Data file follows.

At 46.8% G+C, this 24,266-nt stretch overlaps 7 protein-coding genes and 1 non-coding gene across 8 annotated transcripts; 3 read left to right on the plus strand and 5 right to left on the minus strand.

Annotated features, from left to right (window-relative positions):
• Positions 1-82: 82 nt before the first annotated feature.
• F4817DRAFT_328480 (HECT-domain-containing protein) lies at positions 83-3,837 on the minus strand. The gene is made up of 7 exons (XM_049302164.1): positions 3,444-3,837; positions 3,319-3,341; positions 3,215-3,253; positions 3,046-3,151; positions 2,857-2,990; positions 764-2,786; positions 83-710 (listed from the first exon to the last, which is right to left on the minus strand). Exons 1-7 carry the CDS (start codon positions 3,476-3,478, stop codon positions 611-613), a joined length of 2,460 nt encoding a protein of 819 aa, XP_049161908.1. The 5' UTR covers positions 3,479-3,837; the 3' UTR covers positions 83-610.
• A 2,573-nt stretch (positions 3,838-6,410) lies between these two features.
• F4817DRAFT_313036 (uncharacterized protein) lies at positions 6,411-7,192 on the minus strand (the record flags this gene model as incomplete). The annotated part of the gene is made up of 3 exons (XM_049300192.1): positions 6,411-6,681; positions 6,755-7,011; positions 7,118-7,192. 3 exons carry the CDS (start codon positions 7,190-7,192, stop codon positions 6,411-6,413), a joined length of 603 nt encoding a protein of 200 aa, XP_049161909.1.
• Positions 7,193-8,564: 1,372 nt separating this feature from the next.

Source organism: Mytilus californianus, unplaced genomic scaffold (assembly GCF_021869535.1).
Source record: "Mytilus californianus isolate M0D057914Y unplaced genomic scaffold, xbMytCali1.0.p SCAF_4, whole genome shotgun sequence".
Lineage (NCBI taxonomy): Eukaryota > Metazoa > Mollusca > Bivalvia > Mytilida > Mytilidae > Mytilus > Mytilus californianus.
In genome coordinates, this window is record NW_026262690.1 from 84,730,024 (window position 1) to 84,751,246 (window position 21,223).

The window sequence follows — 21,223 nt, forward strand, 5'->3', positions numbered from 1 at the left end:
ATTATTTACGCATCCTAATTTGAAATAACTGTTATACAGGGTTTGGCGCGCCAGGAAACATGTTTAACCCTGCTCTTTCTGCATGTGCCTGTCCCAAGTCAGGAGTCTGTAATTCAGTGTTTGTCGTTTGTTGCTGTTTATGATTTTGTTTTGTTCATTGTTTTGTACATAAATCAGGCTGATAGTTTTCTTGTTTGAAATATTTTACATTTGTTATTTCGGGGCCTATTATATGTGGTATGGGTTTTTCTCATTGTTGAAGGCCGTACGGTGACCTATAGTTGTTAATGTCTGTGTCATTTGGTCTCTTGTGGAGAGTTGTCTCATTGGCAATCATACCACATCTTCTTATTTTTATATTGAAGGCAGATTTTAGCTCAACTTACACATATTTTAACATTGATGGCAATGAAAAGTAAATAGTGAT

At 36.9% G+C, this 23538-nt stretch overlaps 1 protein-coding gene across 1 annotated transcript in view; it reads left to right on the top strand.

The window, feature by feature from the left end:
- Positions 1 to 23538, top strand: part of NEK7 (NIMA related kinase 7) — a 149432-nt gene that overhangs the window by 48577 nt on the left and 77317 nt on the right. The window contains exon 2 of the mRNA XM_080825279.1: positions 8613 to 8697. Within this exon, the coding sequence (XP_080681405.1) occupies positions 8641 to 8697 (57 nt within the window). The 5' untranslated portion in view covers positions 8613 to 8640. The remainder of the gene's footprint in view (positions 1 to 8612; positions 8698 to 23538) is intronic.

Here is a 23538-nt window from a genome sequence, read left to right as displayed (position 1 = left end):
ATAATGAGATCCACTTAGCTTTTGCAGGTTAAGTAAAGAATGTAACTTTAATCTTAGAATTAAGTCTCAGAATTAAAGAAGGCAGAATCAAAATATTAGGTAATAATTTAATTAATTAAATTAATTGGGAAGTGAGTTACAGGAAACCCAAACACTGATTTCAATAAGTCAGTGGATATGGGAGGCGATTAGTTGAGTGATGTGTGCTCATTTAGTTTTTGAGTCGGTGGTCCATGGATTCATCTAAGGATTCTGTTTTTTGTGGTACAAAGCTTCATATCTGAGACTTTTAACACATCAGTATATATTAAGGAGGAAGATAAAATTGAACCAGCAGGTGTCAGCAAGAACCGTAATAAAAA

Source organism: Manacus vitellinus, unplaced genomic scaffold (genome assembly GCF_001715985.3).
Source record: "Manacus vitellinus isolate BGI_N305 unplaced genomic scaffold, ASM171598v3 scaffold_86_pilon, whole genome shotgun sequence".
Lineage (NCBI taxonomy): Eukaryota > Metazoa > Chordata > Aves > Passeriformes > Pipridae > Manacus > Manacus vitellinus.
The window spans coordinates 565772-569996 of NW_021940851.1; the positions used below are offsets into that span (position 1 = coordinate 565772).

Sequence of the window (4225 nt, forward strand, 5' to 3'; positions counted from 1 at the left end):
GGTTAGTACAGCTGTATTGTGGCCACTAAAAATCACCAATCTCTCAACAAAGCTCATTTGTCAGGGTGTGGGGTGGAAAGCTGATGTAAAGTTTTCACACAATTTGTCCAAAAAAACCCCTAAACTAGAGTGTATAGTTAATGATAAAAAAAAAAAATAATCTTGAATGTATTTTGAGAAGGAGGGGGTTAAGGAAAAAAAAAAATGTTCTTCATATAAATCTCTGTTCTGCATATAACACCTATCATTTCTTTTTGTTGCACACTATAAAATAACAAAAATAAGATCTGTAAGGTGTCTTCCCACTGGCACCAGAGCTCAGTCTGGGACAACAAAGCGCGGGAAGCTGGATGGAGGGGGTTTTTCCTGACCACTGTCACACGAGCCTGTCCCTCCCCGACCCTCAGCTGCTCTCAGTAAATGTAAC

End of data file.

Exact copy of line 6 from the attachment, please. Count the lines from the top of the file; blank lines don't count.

• F4817DRAFT_313036 (uncharacterized protein) lies at positions 6,411-7,192 on the minus strand (the record flags this gene model as incomplete). The annotated part of the gene is made up of 3 exons (XM_049300192.1): positions 6,411-6,681; positions 6,755-7,011; positions 7,118-7,192. 3 exons carry the CDS (start codon positions 7,190-7,192, stop codon positions 6,411-6,413), a joined length of 603 nt encoding a protein of 200 aa, XP_049161909.1.